Digital immigrants versus digital natives?

Regular use of Snapchat or Instagram doesn’t necessarily equate to digital literacy, says Richard Stephenson

Is there still a reluctance to embrace technology in schools from a teaching point of view, and what can we do to help promote the use of edtech in all schools?

We believe that the vast majority of schools are enthusiastic about technology. There’s an understanding that to prepare students for the future workplace and keep pace with the digital landscape, EdTech in some form is a necessity. In turn, children will have access to tablets, mobiles, desktops, as well as SmartTVs, consoles and even IoT devices at home. Schools have a role to play in shaping students’ relationship with these devices. 

This area is of real interest to us, as such we commissioned some independent research looking at tech adoption in state schools. Some users of EdTech were stung in the past by poorly designed software or problematic roll outs. Our findings showed that schools should look beyond lengthy feature sets and consider how technology could genuinely assist their teachers’ day-to-day lives, cater for each student’s needs and enable key areas such as parental engagement. If the tech is a good fit and it works, then it’s more likely to be adopted and provide real value.

Are budget restrictions a major factor as to why we are seeing a digital divide between teachers and their students? What can we do to improve this?

It was no surprise that our research showed budget cuts as a challenge to EdTech adoption. But, the right tech can help schools overcome some of these obstacles. For example, some schools have chosen to move towards a paperless classroom, saving money on printing or student planners. Also, tech can save teachers time doing repetitive tasks like admin, so they can spend more time focused on what matters most – teaching.

The idea of a digital divide between teachers and students is controversial – digital immigrants versus digital natives. It’s true that today’s students have grown up with technology, whereas most teachers have had to adapt. But, it’s also important to consider the way technology is used. Regular use of Snapchat or Instagram doesn’t necessarily equate to digital literacy. It is for teachers to nurture their students’ understanding of how technology should be used, and leverage it as a way to enhance their learning.

How often should schools look at training teaching staff to use the latest edtech, or is it more important that educators show initiative and take responsibility in keeping up with new developments?

What’s most important is demonstrating the benefits of EdTech, giving teachers a reason to get enthused about using it. This means it needs to offer real benefits, such as saving them time, facilitating workflows intuitively and helping them manage their workload. As such, EdTech needs to be part of a school’s strategy, not an incidental IT solution but a fundamental part of teaching and learning.

Every teacher will approach technology in a different way, and there’s always more to learn. In order to share ideas and practice, training sessions are an ideal place to start. We’ve seen in schools where approaches in one department can spark inspiration in another. Most important is to demonstrate the value and returns that teachers can get from their EdTech. We want even the most hesitant teachers to leave training enthused about what tech could do for them.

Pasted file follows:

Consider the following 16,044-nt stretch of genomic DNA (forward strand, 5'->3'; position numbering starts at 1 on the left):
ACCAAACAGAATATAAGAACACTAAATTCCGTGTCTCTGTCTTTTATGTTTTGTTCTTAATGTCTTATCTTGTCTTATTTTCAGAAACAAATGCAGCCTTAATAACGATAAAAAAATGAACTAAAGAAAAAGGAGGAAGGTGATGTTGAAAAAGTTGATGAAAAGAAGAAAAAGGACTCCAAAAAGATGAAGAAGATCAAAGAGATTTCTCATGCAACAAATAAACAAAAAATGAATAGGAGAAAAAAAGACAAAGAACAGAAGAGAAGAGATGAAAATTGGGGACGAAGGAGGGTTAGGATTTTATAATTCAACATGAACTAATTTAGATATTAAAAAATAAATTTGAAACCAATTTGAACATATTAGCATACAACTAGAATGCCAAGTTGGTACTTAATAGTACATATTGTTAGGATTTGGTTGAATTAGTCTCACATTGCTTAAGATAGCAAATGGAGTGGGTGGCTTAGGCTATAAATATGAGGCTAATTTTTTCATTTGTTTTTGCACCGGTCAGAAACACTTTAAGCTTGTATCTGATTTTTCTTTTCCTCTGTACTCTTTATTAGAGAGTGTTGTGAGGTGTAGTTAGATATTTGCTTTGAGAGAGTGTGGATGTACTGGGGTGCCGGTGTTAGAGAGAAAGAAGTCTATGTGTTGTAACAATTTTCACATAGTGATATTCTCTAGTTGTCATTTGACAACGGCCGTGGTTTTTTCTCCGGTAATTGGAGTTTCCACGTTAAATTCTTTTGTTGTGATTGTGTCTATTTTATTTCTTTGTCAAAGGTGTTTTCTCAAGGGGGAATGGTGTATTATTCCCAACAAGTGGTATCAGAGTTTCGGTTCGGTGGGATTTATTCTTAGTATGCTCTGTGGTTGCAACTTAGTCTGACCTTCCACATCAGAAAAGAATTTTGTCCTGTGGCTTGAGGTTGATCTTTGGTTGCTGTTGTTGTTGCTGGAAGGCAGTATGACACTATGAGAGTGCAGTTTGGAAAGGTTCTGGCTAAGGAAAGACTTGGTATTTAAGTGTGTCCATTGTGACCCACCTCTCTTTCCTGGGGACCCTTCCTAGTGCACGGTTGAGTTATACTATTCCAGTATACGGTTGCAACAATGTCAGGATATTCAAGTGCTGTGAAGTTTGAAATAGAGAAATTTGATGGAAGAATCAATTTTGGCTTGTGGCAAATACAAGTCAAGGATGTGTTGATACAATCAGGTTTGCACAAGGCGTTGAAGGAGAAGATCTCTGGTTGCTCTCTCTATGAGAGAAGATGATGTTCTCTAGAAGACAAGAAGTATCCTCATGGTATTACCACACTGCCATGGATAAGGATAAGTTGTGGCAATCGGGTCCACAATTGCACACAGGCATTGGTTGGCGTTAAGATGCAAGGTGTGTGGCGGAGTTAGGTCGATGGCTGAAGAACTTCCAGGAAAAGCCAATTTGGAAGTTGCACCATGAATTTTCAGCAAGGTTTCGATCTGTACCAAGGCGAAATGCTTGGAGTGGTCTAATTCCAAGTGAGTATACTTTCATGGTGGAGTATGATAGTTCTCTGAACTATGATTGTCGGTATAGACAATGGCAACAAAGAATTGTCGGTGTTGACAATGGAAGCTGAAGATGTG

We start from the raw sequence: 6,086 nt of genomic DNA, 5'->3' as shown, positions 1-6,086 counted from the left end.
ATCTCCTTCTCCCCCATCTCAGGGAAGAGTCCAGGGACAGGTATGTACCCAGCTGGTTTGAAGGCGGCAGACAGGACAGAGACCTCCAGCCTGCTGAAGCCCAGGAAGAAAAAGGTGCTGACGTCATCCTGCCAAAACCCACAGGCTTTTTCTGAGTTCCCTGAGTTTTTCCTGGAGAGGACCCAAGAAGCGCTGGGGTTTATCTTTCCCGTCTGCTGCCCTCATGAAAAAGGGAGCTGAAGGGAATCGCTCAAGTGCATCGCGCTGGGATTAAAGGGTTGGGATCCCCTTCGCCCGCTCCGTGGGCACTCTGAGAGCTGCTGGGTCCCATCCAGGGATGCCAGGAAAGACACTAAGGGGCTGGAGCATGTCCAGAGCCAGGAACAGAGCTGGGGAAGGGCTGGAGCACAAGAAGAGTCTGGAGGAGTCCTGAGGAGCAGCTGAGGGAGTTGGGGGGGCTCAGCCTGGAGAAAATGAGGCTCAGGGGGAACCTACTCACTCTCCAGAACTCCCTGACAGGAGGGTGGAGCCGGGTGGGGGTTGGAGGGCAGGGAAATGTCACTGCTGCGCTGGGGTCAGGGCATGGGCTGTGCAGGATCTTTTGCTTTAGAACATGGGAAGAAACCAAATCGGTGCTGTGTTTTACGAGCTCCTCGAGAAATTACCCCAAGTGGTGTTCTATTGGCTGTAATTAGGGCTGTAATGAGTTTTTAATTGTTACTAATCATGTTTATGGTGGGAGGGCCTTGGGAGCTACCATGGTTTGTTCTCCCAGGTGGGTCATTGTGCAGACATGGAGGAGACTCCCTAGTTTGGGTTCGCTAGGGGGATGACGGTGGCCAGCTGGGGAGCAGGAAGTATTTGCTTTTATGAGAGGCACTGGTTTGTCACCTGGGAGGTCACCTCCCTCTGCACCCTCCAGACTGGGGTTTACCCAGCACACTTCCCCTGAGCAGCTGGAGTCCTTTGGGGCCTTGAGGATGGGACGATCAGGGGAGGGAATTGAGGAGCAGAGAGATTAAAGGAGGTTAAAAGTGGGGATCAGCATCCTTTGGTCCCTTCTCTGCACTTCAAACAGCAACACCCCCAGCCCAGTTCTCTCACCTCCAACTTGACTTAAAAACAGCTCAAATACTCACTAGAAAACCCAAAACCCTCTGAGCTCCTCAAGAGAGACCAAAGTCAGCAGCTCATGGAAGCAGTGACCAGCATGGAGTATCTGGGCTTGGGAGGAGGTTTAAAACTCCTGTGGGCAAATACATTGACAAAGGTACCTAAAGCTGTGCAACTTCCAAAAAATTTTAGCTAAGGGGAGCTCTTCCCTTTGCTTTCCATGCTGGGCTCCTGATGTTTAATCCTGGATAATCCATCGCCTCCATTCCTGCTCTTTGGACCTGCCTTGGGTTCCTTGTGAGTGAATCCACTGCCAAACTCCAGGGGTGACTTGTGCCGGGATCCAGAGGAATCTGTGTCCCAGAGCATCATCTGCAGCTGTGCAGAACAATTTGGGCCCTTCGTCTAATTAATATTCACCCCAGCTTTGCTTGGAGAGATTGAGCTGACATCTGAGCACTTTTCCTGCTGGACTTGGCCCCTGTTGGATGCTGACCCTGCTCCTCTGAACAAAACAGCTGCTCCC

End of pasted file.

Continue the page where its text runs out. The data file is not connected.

Do you think tech suppliers should as standard supply teacher training on their technology products?

Short answer, yes. But, it depends how they want to build their relationship with schools and their company ethos. Our goal is to make teaching easier and bring teachers, students and parents closer together. Without training, we wouldn’t be able to maximise our efforts to achieve this goal. 

The key is to ensure that training is genuinely useful. This means working with schools to understand their challenges, day-to-day workings and address areas that can produce real benefits. If a supplier commits to training, it’s equally key to make it accessible. Such as running events regionally, going into partner schools or hosting digital training, such as webinars or podcasts. If tech suppliers can understand a school’s requirements, such as CPD certification, this creates further opportunities for effective development.

How important is it that teachers embrace social media rather than shy away from it? Do the benefits of using Twitter and Facebook to engage with students outweigh the potential risks?

Students will be on social media regardless of whether teachers’ are or not. Schools role is to train students how to use social media in a positive way, whether it’s online etiquette or how to deal with problems. Schools could, for example, use an EdTech platform to create student blogs, forums or communities, building a safe place for online interaction.

There is understandable concern from teachers about keeping their personal profiles out of sight of their students (and parents), to such an extent that the ATL have provided guidelines on how to ensure appropriate privacy. The onus here falls on the teachers and school policy, as it’s hard if not impossible to dissuade students from looking up their teachers. 

Schools have a responsibility to help shape students’ relationships with social channels. One such approach is through collaboration, letting students create e-safety guidelines, discuss or debate the value of social, and develop their own informed opinions with teacher guidance. Ultimately EdTech should be there to facilitate, but not dictate – each school will know how best to approach social media training for their students.

Richard Stephenson is Head of Client Experience at Firefly


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